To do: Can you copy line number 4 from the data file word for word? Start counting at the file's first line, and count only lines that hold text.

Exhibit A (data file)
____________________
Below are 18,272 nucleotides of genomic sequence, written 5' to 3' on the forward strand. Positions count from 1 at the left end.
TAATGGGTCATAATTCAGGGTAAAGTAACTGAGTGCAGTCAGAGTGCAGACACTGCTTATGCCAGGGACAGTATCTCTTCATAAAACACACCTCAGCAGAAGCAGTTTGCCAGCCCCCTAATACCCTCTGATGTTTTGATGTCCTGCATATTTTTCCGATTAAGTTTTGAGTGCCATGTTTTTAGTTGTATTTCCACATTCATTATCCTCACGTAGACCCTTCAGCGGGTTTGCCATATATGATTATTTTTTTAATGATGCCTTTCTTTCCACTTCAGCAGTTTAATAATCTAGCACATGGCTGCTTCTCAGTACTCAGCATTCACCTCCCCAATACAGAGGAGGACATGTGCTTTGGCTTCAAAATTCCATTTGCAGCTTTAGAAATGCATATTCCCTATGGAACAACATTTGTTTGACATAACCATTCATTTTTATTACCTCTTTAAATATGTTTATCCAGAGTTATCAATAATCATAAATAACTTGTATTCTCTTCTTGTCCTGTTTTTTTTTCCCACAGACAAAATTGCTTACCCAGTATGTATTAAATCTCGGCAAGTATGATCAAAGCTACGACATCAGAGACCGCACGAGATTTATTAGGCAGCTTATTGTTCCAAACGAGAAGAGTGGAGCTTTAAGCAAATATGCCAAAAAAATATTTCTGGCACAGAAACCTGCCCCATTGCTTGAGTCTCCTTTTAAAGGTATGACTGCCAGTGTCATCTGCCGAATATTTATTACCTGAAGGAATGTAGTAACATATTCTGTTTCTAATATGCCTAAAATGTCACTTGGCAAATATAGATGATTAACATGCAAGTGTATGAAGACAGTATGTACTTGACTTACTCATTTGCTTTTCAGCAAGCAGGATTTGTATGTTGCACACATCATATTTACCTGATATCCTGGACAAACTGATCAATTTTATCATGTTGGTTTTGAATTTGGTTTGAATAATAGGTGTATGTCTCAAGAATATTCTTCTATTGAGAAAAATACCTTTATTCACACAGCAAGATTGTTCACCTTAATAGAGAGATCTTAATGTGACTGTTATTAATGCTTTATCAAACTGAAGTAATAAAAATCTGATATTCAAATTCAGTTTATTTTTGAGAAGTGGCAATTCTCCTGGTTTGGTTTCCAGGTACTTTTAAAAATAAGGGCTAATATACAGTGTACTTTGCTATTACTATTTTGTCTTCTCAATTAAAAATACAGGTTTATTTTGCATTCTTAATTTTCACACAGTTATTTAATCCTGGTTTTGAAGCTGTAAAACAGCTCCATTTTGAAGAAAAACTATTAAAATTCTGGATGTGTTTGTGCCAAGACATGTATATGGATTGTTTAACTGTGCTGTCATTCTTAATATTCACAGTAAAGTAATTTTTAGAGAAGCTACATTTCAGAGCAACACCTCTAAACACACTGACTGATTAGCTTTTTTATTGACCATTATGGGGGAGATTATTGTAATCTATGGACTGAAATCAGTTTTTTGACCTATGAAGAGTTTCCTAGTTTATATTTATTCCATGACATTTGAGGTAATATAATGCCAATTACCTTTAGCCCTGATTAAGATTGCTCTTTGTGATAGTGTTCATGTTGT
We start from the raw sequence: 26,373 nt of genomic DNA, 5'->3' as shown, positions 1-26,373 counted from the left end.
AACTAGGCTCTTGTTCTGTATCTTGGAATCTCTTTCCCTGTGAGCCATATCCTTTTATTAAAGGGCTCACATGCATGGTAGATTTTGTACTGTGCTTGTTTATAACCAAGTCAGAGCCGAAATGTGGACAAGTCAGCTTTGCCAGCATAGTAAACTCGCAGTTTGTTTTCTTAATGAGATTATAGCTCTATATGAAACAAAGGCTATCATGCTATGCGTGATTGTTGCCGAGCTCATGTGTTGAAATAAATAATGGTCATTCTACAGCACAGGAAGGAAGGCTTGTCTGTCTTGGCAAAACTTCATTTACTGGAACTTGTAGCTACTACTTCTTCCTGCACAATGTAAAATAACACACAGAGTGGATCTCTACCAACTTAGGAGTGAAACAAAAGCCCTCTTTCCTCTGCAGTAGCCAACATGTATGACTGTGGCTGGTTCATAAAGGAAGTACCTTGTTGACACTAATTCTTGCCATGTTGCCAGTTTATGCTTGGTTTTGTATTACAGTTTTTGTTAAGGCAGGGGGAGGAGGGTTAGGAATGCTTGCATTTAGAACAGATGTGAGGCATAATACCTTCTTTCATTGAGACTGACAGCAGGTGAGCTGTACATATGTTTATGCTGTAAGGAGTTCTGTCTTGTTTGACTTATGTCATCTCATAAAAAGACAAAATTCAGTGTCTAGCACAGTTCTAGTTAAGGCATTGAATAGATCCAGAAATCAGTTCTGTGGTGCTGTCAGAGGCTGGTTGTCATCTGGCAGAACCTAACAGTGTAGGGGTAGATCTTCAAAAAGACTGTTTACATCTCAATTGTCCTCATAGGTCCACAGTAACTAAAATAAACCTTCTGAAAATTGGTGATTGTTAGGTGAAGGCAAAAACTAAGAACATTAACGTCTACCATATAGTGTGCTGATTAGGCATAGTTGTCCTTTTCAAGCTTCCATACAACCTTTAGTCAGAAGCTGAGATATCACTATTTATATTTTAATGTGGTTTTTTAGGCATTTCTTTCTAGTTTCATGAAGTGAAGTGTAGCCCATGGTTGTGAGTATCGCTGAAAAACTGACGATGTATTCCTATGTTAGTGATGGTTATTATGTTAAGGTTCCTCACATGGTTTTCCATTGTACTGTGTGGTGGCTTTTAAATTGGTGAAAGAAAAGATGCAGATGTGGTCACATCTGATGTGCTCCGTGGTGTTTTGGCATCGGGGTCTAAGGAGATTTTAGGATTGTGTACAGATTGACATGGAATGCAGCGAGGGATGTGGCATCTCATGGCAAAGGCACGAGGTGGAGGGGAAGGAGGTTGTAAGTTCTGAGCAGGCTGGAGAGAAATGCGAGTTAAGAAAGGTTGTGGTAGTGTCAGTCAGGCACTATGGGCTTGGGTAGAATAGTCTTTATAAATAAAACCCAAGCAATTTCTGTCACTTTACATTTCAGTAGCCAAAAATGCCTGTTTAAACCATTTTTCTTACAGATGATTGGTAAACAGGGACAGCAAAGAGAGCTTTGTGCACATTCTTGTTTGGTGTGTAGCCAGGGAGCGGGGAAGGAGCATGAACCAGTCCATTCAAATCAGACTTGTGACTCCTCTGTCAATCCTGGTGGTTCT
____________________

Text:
AACTAGGCTCTTGTTCTGTATCTTGGAATCTCTTTCCCTGTGAGCCATATCCTTTTATTAAAGGGCTCACATGCATGGTAGATTTTGTACTGTGCTTGTTTATAACCAAGTCAGAGCCGAAATGTGGACAAGTCAGCTTTGCCAGCATAGTAAACTCGCAGTTTGTTTTCTTAATGAGATTATAGCTCTATATGAAACAAAGGCTATCATGCTATGCGTGATTGTTGCCGAGCTCATGTGTTGAAATAAATAATGGTCATTCTACAGCACAGGAAGGAAGGCTTGTCTGTCTTGGCAAAACTTCATTTACTGGAACTTGTAGCTACTACTTCTTCCTGCACAATGTAAAATAACACACAGAGTGGATCTCTACCAACTTAGGAGTGAAACAAAAGCCCTCTTTCCTCTGCAGTAGCCAACATGTATGACTGTGGCTGGTTCATAAAGGAAGTACCTTGTTGACACTAATTCTTGCCATGTTGCCAGTTTATGCTTGGTTTTGTATTACAGTTTTTGTTAAGGCAGGGGGAGGAGGGTTAGGAATGCTTGCATTTAGAACAGATGTGAGGCATAATACCTTCTTTCATTGAGACTGACAGCAGGTGAGCTGTACATATGTTTATGCTGTAAGGAGTTCTGTCTTGTTTGACTTATGTCATCTCATAAAAAGACAAAATTCAGTGTCTAGCACAGTTCTAGTTAAGGCATTGAATAGATCCAGAAATCAGTTCTGTGGTGCTGTCAGAGGCTGGTTGTCATCTGGCAGAACCTAACAGTGTAGGGGTAGATCTTCAAAAAGACTGTTTACATCTCAATTGTCCTCATAGGTCCACAGTAACTAAAATAAACCTTCTGAAAATTGGTGATTGTTAGGTGAAGGCAAAAACTAAGAACATTAACGTCTACCATATAGTGTGCTGATTAGGCATAGTTGTCCTTTTCAAGCTTCCATACAACCTTTAGTCAGAAGCTGAGATATCACTATTTATATTTTAATGTGGTTTTTTAGGCATTTCTTTCTAGTTTCATGAAGTGAAGTGTAGCCCATGGTTGTGAGTATCGCTGAAAAACTGACGATGTATTCCTATGTTAGTGATGGTTATTATGTTAAGGTTCCTCACATGGTTTTCCATTGTACTGTGTGGTGGCTTTTAAATTGGTGAAAGAAAAGATGCAGATGTGGTCACATCTGATGTGCTCCGTGGTGTTTTGGCATCGGGGTCTAAGGAGATTTTAGGATTGTGTACAGATTGACATGGAATGCAGCGAGGGATGTGGCATCTCATGGCAAAGGCACGAGGTGGAGGGGAAGGAGGTTGTAAGTTCTGAGCAGGCTGGAGAGAAATGCGAGTTAAGAAAGGTTGTGGTAGTGTCAGTCAGGCACTATGGGCTTGGGTAGAATAGTCTTTATAAATAAAACCCAAGCAATTTCTGTCACTTTACATTTCAGTAGCCAAAAATGCCTGTTTAAACCATTTTTCTTACAGATGATTGGTAAACAGGGACAGCAAAGAGAGCTTTGTGCACATTCTTGTTTGGTGTGTAGCCAGGGAGCGGGGAAGGAGCATGAACCAGTCCATTCAAATCAGACTTGTGACTCCTCTGTCAATCCTGGTGGTTCT